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blunt broom sedge (Carex tribuloides)

 

 

 

 

 

 

 

 

 

 

 

 

 

 

 

 

 

 

 

 

 

COMMON NAMES:

blunt broom sedge

 

SCIENTIFIC SYNONYMS: There are no scientific synonyms for

Carex tribuloides.

 

TAXONOMY: The currently accepted scientific name for blunt broom

sedge is Carex tribuloides Wahlenb. There are two recognized varieties:

1) Carex tribuloides Wahlenb. var. sangamonensis Clokey, and 2)

Carex tribuloides var. tribuloides Wahlenb. For the Nature Guide,

variety tribuloides is described.

 

NATIVE STATUS: Native, United States and Canada.

 

GENERAL BOTANICAL CHARACTERISTICS: Tufted perennial, aphyllopodic; stems stout, to 1 m; sheaths ventrally green-veined nearly to the summit. Leaves 3-7 mm wide, shorter than the stems. Spikes 5-15, gynaecandrous, subglobose to obovoid, 6-12 mm, usually blunt, rounded to acute at the base, densely or loosely collected in an ovoid or oblong cluster 2-5 cm long; perigynia usually over 30, appressed-ascending, green to stramineous, 4-5 x 1-1.3 mm, 3-4 times as long as wide, lanceolate, flat or somewhat distended over achene, wing narrowed somewhat abruptly near the middle and often absent on the lower fourth, obscurely nerved on both sides, gradually tapering into beak. Achene lenticular, 1.5 mm long and 0.5-0.75 mm wide; stigmas 2. The root system is fibrous and rhizomatous. This sedge often forms small colonies of plants.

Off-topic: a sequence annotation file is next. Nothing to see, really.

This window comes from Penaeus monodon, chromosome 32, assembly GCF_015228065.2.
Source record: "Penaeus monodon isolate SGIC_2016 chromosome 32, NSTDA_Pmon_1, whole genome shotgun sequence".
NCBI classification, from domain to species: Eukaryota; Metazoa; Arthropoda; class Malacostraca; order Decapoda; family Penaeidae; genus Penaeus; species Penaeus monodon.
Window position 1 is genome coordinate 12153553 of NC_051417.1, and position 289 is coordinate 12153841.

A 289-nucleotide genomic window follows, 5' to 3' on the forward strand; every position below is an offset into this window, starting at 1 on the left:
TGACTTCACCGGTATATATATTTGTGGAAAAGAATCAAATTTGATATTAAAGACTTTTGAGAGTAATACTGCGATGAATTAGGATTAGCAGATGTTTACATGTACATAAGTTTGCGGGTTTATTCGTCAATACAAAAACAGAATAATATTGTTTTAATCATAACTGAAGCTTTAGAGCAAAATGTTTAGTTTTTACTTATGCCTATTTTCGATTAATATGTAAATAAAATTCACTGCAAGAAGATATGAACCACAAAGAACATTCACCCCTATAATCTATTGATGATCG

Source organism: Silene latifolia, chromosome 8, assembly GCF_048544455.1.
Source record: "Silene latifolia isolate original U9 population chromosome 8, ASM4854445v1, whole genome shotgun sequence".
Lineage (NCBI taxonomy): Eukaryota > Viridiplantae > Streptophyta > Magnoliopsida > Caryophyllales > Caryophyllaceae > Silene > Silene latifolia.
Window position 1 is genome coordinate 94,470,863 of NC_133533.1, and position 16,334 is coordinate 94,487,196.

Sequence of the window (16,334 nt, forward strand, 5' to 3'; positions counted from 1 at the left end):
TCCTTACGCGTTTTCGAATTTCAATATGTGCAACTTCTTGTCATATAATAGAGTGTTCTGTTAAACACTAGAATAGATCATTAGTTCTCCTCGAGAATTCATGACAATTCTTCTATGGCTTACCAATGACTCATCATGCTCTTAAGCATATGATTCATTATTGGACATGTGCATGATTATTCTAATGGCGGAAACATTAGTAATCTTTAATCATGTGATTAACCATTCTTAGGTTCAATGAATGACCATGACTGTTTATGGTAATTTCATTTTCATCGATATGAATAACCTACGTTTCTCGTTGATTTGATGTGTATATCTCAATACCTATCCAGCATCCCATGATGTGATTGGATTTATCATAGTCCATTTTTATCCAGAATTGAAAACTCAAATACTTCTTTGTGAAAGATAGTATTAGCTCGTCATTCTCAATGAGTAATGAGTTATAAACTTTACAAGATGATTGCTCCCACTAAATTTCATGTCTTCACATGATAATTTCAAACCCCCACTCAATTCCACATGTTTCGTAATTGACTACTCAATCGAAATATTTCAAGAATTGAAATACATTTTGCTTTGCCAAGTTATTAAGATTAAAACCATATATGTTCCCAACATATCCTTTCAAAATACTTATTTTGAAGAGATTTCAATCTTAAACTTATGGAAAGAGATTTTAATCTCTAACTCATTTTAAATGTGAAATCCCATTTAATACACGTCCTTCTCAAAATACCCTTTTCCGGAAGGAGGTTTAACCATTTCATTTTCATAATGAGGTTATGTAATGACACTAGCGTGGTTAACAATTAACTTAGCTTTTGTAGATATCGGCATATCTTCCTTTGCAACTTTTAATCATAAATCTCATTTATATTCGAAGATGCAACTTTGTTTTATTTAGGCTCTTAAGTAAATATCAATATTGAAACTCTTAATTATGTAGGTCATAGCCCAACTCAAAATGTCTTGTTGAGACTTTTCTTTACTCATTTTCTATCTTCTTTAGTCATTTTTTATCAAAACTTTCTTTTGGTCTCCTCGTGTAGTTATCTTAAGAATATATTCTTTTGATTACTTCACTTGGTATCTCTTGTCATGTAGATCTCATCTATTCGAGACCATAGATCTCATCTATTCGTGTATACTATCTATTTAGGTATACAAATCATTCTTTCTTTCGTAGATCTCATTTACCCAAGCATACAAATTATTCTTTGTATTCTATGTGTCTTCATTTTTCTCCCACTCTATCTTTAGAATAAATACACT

REGENERATION PROCESS: Blunt broom sedge propogates itself by

reseed and vegetative spread (rhizomes).

 

HABITAT TYPES: Blunt broom sedge is common in habitats that include wet woodlands, areas adjacent to semi-shaded vernal pools, moist meadows in wooded areas or along rivers, powerline clearances in wooded areas, wet prairies (including sand & dolomite prairies), marshes, swamps, bogs, gravelly seeps, edges of ponds and lakes, and ditches. This sedge occurs in a greater variety of habitats than most others.

 

SITE CHARACTERISTICS: Prefers full sun to light shade. Wet to moist conditions. Tolerates various soils including gravel, loamy, sandy and peaty.

 

SEASONAL DEVELOPMENT: the blooming period is from late May to early July.

 

GENERAL DISTRIBUTION: Blunt broom sedge is found throughout the

eastern portion of the United States and Canada, from Florida into the Maritime Provinces (except Newfoundland). It extends west to Texas and

north to South Dakota. It does not naturally occur in the southwest states or

in the Rocky Mountain states and with the exception of Oregon, does not

occur in the Pacific Coast states. It also extends across most of the Canadian

provinces (except Manitoba and Alberta, and the norther provinces).

 

SKY MEADOWS DISTRIBUTION:

 

Grass specimens can be found on trails marked in red.

 

       Bleak House
       Appalachian Trail/Old Trail
       South Ridge/North Ridge
       Gap Run
       Snowden
       Woodpecker Lane

       Sherman's Mill
       Rolling Meadows/ Lost Mountain
       Fish Pond

 

The specific distribution of blunt broom sedge has not been determined.

 

IMPORTANCE AND USES: Blunt broom sedge and other sedges (Carex spp.) in wetland and woodland habitats are host plants of the larvae of various butterflies, skippers, and moths. Other insects feeding on these sedges include Stethophyma lineata (striped sedge grasshopper), Stethophyma celata (Otte's sedge grasshopper), Stethophyma gracile (graceful sedge grasshopper), Scudderia curvicauda (curve-tailed bush katydid), leafhoppers (especially Cosmotettix spp.), Iziphya americana and other aphids, semi-aquatic leaf beetles (especially Plateumaris spp.), Sphenophorus costicollis (sedge billbug) and other billbugs, the seed bugs Cymus angustatus and Oedancala dorsalis, the plants bugs Mimoceps insignis and Teratocoris discolor, and the stink bug Eurygaster alternata. Among vertebrate animals, the seeds of sedges in wetland and woodland habitats are a significant source of food for various upland gamebirds, waterfowl, and granivorous songbirds.

 

 

Back to Inventory of Grass Families and Species